Fig. 2
figure 2

Selection of participants

Table 1 Survey Instrument and its validity


Study participants were recruited from diverse backgrounds and living environments across seven states in India via partnership with a non-governmental organization [36,37,38]. Participants were broadly classified as living in rural or urban environments (Fig. 1).

Rural participants hailed from eight villages in three states i.e. West Bengal, Bihar and Tamilnadu. All women in these villages (i.e. a total of 3913 females of age 10–45) were oriented on usage of BFPs and menstrual hygiene. Amongst them, 280 females volunteered to participate in this study. Of these participants, 155 volunteered to provide detailed feedback as shown in Fig. 2.

In urban cities that are in Karnataka (i.e. Bangalore, Mangalore), Tamilnadu (i.e. Chennai, Coimbatore), Kerala (i.e. Thiruvananthapuram, Kochi, Thrissur) and a few other cities such as Delhi and Mumbai. usage orientation was conducted for 3610 females. Amongst them, 365 females volunteered to participate in the study. Of these participants, 216 volunteered to provide feedback. All the participants gave informed consent that indicated their willingness to participate in the study with their understanding that they could withdraw at any point.

The survey instrument was administered to those who were using BFP at that time and had used it for at least 4 months. This reduced the total sample size to 111 amongst rural participants and 186 amongst urban participants. The minimum sample size (\(\hbox {N} = 111\)) to compare two groups with 5% precision was identified using the equation (\(\hbox {N} = ((\hbox {Z}_{\alpha /2}+\hbox {Z}_\beta )^2\times 2\times \sigma ^2) / \hbox {d}^2\)) [39]. To verify the microbial load, samples of used BFPs were taken from users who had been using them for more than 2 years. One such sample collected from urban users had been used for 3 years (or 36 cycles).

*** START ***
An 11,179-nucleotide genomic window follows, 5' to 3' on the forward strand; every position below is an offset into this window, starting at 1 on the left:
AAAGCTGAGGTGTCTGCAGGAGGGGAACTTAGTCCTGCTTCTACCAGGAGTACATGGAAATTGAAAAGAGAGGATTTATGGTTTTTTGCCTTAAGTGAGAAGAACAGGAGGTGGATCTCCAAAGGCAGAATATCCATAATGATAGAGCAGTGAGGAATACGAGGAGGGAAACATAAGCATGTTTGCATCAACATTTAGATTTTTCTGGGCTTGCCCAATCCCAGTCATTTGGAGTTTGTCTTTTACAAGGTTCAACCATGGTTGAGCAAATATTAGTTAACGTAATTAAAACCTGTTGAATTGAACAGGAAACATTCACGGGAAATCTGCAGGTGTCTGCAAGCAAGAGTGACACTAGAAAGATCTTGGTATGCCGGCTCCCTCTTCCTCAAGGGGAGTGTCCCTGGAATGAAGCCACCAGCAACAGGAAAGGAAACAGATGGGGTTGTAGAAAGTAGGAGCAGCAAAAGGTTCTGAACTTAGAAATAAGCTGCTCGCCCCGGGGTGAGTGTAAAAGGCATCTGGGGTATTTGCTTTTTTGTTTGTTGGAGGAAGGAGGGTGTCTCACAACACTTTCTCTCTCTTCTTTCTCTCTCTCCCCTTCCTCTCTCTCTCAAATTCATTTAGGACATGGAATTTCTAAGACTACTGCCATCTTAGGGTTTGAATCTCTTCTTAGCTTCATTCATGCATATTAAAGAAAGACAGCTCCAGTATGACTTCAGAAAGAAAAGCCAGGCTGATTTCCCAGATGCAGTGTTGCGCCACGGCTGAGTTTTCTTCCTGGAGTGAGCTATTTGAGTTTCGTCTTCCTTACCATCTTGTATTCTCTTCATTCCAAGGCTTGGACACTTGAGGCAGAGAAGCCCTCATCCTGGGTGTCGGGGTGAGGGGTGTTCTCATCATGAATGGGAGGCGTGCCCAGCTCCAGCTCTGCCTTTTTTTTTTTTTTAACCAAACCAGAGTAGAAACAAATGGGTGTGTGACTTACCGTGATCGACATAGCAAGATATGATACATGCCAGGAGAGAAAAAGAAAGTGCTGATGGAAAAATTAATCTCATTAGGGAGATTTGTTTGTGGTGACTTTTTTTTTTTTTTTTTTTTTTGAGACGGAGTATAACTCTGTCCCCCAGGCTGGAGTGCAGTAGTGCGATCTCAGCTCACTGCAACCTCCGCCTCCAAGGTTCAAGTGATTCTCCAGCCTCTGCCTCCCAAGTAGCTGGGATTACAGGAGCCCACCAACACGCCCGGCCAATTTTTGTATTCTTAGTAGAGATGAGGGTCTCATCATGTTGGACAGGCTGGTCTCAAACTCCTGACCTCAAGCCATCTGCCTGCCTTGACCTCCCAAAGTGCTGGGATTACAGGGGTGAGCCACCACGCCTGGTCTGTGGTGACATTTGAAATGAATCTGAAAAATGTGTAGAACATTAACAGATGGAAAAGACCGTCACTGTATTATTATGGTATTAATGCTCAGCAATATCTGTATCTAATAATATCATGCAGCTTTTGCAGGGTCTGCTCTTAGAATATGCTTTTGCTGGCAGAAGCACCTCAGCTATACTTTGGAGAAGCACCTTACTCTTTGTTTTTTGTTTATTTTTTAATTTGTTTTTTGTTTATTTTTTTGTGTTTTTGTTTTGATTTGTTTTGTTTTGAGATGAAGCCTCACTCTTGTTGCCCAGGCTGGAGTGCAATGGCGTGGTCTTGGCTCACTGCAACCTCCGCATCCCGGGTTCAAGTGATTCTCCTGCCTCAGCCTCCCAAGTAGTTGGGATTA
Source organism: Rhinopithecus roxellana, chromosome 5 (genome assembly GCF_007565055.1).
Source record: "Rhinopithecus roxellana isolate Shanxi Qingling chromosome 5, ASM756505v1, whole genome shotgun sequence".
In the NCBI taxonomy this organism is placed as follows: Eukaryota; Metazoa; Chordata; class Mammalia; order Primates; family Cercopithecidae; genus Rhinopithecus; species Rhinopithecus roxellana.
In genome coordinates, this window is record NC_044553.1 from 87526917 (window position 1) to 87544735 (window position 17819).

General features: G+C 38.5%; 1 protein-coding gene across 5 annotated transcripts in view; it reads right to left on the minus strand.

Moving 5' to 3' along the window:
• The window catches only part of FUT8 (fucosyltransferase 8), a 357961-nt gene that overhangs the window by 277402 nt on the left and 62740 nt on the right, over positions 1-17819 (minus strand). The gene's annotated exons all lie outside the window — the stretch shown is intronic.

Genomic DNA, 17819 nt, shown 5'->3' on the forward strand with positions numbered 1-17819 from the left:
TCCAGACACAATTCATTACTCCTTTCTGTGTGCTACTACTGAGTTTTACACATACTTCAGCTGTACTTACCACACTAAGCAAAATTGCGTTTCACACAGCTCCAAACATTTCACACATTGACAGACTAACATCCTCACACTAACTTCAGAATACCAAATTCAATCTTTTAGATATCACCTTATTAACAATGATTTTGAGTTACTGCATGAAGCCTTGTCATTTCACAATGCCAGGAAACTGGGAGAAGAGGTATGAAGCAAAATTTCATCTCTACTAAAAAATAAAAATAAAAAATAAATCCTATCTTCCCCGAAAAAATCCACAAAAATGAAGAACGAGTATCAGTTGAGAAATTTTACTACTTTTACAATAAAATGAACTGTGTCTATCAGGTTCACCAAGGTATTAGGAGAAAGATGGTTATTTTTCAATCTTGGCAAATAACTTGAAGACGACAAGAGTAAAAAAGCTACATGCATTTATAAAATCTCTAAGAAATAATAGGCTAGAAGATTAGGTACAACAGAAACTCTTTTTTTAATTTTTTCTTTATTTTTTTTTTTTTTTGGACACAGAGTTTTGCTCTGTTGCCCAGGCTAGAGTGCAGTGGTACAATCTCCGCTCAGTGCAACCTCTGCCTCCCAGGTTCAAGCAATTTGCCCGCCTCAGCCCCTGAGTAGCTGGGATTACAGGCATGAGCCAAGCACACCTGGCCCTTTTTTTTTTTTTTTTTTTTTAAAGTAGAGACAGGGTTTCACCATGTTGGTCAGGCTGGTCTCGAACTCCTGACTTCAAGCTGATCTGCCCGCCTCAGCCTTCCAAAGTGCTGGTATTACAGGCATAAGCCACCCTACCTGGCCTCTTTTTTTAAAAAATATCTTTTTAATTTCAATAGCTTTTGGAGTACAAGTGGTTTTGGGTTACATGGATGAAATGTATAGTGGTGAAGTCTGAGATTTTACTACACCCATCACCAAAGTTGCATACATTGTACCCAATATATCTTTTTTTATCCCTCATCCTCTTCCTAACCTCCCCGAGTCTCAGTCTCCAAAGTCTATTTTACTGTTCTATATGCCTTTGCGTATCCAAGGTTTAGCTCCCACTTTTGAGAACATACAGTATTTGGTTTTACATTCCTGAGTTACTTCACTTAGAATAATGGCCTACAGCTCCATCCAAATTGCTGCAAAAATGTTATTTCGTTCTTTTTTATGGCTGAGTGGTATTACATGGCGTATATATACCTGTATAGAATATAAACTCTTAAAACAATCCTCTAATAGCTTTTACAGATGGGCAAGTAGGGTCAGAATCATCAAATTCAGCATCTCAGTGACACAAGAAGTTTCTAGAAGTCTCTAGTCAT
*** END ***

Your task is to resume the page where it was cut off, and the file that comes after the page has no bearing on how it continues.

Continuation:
Instrument validity

The construct validity of the instrument was evaluated though Exploratory Factor analysis (EFA). EFA was done (n = 300) using K1 rule (eigen value \(> 1\)), scree plot analysis, parallel analysis, and varimax rotation for the survey responses [40,41,42]. This resulted in extraction of two factors i.e. feasibility and acceptability based on their 59.4% contribution to the total variance. Kaiser–Mayer–Olkin (KMO) test was run for sample adequacy and the value was 0.944 for the 22-item sample. The Bartlett’s test statistic (2410.604 at \(\textit{p} < 0.001\)) being higher than the critical value confirmed the homogeneity of variance. Factor structure and loadings are presented in Table 1. Content validity was maintained by selecting items with factor loadings \(>0.50\). The content validity of the instrument was verified by public health medical personnel with over a decade of field experience. The reliability coefficient Cronbach’s \(\alpha\) for feasibility was 0.817 (7 items) and for acceptability was 0.937 (8 items). The overall reliability coefficient was found to be 0.700. The inter-correlation between the feasibility and acceptability sub scales was found to be negligent, confirming independence of the respective subscales.

Table 2 Socio-demographic characteristics of study participants

Data collection

The socio-economic and demography details (Table 2) of the participants were captured through seven questions in the instrument. From the responses received, between 71.6 and 87.5% of women from both urban and rural participants had used BFP for more than 4 months. 21% of urban respondents had used BFP between 1 and 3 years. Data was collected from these participants using the validated survey instrument which was developed in English and translated into four regional languages (Hindi, Bengali, Tamil, Malayalam). Assistance from community health workers enabled conduct of in-person interviews. Their trusted reputation among the community and familiarity with local women encouraged openness in responses. An online survey form of the instrument in English was used to collect the feedback from the urban participants.

Usage orientation